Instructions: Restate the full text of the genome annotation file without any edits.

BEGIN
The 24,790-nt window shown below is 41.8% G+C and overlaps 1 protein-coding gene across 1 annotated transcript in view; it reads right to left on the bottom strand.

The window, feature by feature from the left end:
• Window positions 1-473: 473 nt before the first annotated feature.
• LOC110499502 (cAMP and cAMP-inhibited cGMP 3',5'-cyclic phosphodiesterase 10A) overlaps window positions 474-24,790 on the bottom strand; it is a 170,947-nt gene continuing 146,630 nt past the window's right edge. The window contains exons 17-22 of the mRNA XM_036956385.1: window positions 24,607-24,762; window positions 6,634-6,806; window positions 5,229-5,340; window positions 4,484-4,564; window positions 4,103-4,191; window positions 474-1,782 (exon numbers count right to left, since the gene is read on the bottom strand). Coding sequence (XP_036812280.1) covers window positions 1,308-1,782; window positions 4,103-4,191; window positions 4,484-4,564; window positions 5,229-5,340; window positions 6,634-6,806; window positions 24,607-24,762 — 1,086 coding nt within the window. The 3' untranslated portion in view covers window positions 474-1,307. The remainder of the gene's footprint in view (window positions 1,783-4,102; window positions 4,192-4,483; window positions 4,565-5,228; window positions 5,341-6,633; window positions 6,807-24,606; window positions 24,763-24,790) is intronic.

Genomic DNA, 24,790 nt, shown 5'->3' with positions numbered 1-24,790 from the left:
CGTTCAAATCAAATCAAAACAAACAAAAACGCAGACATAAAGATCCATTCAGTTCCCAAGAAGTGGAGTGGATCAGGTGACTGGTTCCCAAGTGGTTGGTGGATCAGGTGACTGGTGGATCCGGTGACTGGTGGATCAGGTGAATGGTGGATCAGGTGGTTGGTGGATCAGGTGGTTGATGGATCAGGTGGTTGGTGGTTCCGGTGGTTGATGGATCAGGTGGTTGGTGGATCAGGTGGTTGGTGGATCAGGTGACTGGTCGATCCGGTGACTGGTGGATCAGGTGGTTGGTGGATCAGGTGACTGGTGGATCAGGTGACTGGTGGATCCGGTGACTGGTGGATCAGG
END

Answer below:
The 24,790-nt window shown below is 41.8% G+C and overlaps 1 protein-coding gene across 1 annotated transcript in view; it reads right to left on the bottom strand.

The window, feature by feature from the left end:
• Window positions 1-473: 473 nt before the first annotated feature.
• LOC110499502 (cAMP and cAMP-inhibited cGMP 3',5'-cyclic phosphodiesterase 10A) overlaps window positions 474-24,790 on the bottom strand; it is a 170,947-nt gene continuing 146,630 nt past the window's right edge. The window contains exons 17-22 of the mRNA XM_036956385.1: window positions 24,607-24,762; window positions 6,634-6,806; window positions 5,229-5,340; window positions 4,484-4,564; window positions 4,103-4,191; window positions 474-1,782 (exon numbers count right to left, since the gene is read on the bottom strand). Coding sequence (XP_036812280.1) covers window positions 1,308-1,782; window positions 4,103-4,191; window positions 4,484-4,564; window positions 5,229-5,340; window positions 6,634-6,806; window positions 24,607-24,762 — 1,086 coding nt within the window. The 3' untranslated portion in view covers window positions 474-1,307. The remainder of the gene's footprint in view (window positions 1,783-4,102; window positions 4,192-4,483; window positions 4,565-5,228; window positions 5,341-6,633; window positions 6,807-24,606; window positions 24,763-24,790) is intronic.

Genomic DNA, 24,790 nt, shown 5'->3' with positions numbered 1-24,790 from the left:
CGTTCAAATCAAATCAAAACAAACAAAAACGCAGACATAAAGATCCATTCAGTTCCCAAGAAGTGGAGTGGATCAGGTGACTGGTTCCCAAGTGGTTGGTGGATCAGGTGACTGGTGGATCCGGTGACTGGTGGATCAGGTGAATGGTGGATCAGGTGGTTGGTGGATCAGGTGGTTGATGGATCAGGTGGTTGGTGGTTCCGGTGGTTGATGGATCAGGTGGTTGGTGGATCAGGTGGTTGGTGGATCAGGTGACTGGTCGATCCGGTGACTGGTGGATCAGGTGGTTGGTGGATCAGGTGACTGGTGGATCAGGTGACTGGTGGATCCGGTGACTGGTGGATCAGG